The Blog Formerly Known As Practical Paralegalism
Simple rules for litigators: never ask a question if you do not already know the answer, and do not volunteer information that is not requested. Google’s paralegal may have opened a big can of worms in Santa Clara County Small Claims Court earlier this week. Stephanie Milani, a litigation paralegal, found herself in a very uncomfortable position when she represented Google, the defendant in a claim filed by Aaron Greenspan (who also claims he developed the original concept of Facebook as a Harvard student).
Mr. Greenspan sued Google after the company abruptly canceled his site’s AdSense program, stating only that his participation “posed a significant risk to our AdWords advertisers.” After a prolonged and futile effort to get someone (anyone) from Google to tell him why his site (ThinkLink.com) was blackballed, Mr. Greenspan simply filed suit in small claims court for monies owed in the amount of $721.00.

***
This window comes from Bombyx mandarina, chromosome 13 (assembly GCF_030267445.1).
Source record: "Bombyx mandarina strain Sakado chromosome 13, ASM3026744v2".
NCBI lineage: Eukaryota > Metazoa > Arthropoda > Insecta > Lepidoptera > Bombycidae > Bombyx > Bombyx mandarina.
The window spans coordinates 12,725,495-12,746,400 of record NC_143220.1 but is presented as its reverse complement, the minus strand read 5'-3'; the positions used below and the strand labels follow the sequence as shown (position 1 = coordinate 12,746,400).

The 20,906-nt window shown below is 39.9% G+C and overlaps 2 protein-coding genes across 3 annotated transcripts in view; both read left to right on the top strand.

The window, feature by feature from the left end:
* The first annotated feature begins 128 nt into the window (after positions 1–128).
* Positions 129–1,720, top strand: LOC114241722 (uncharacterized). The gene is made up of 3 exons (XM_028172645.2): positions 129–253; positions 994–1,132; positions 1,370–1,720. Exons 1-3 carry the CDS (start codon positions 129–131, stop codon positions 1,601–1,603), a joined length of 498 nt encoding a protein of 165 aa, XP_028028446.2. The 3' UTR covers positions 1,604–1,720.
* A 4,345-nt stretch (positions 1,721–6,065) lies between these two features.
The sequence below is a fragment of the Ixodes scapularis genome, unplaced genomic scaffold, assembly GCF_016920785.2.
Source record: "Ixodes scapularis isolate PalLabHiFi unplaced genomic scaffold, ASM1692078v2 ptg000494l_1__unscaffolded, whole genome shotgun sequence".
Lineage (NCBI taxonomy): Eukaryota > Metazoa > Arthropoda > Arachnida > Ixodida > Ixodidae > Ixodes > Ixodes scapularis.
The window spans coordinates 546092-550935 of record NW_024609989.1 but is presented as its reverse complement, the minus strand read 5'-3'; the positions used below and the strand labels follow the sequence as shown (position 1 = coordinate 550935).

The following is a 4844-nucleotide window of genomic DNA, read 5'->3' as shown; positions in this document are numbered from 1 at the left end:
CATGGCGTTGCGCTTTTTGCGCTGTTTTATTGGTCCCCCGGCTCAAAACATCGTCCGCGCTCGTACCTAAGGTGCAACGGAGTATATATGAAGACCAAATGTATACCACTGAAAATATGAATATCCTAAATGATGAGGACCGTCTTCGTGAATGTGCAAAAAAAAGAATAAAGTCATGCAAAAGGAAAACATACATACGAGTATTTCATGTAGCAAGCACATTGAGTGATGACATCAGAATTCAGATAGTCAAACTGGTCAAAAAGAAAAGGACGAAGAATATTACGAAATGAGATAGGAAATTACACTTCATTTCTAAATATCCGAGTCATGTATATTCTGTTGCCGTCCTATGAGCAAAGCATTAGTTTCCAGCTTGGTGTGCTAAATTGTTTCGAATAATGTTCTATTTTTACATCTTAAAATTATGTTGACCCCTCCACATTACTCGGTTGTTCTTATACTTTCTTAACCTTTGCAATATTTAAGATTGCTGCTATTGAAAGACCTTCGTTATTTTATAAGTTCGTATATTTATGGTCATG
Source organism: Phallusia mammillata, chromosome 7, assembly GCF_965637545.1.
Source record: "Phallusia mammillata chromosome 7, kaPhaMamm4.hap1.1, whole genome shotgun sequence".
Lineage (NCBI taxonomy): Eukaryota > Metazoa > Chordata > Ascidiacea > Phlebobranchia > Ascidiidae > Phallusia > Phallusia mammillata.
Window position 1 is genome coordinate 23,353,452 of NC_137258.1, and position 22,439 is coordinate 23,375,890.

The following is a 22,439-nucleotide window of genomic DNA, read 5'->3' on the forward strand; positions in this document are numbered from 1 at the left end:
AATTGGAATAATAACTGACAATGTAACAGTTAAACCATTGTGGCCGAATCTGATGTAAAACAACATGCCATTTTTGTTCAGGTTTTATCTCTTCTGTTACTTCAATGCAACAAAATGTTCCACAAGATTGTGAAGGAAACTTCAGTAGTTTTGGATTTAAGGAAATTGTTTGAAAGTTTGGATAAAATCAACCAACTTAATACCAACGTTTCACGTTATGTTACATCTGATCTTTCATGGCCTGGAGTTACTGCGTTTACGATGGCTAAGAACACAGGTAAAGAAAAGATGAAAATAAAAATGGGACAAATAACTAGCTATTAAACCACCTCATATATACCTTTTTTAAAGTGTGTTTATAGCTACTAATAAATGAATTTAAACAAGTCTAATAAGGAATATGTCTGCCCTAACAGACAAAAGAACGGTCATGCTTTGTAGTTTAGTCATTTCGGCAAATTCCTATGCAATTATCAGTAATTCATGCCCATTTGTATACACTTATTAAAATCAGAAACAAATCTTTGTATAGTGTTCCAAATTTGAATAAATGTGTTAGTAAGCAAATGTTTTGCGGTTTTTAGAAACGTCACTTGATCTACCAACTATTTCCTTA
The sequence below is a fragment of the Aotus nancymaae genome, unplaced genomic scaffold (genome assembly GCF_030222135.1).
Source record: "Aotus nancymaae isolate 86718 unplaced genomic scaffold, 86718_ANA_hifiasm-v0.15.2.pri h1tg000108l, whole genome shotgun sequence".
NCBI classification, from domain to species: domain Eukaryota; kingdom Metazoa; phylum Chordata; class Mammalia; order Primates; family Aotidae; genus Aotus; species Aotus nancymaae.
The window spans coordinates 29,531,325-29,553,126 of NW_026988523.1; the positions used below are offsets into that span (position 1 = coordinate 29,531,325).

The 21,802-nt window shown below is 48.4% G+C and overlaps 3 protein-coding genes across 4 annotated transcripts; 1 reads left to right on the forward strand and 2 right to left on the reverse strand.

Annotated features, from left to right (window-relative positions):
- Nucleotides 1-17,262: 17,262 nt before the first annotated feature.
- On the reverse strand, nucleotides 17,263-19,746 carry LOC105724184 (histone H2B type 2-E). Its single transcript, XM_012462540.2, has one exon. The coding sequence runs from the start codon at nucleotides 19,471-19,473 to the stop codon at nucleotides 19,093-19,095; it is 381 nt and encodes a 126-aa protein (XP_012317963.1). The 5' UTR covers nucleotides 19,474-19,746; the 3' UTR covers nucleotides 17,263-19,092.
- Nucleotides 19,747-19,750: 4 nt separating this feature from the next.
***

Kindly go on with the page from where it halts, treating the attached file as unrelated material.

On March 2, 2009, Google sent a paralegal, Ms. Milani, to defend it at the hearing (attorneys are not allowed in small claims court.) In Mr. Greenspan’s very detailed account at The Huffington Post, Ms. Milani allegedly tried to convince both Mr. Greenspan and the judge that Google can cancel AdSense accounts for “any” or “no” reason (Mr. Greenspan says the relevant clause only says “any” reason, not “no” reason), but admitted in open court that she did not know the reason for cancellation of this account. (To be fair, she says AdSense’s engineers did not give her this information, either.)
After wondering aloud if Google could terminate his account due to the color of his eyes, the judge awarded Mr. Greenspan the total amount of his claim, plus court costs. As the judge handed over the printed verdict, and the plaintiff smiled the sweet smile of victory, Mr. Greenspan says that Ms. Milani protested, “What if everyone whose account was canceled sued Google?” Mr. Greenspan’s suggestion? “Maybe everyone whose account was canceled, should.”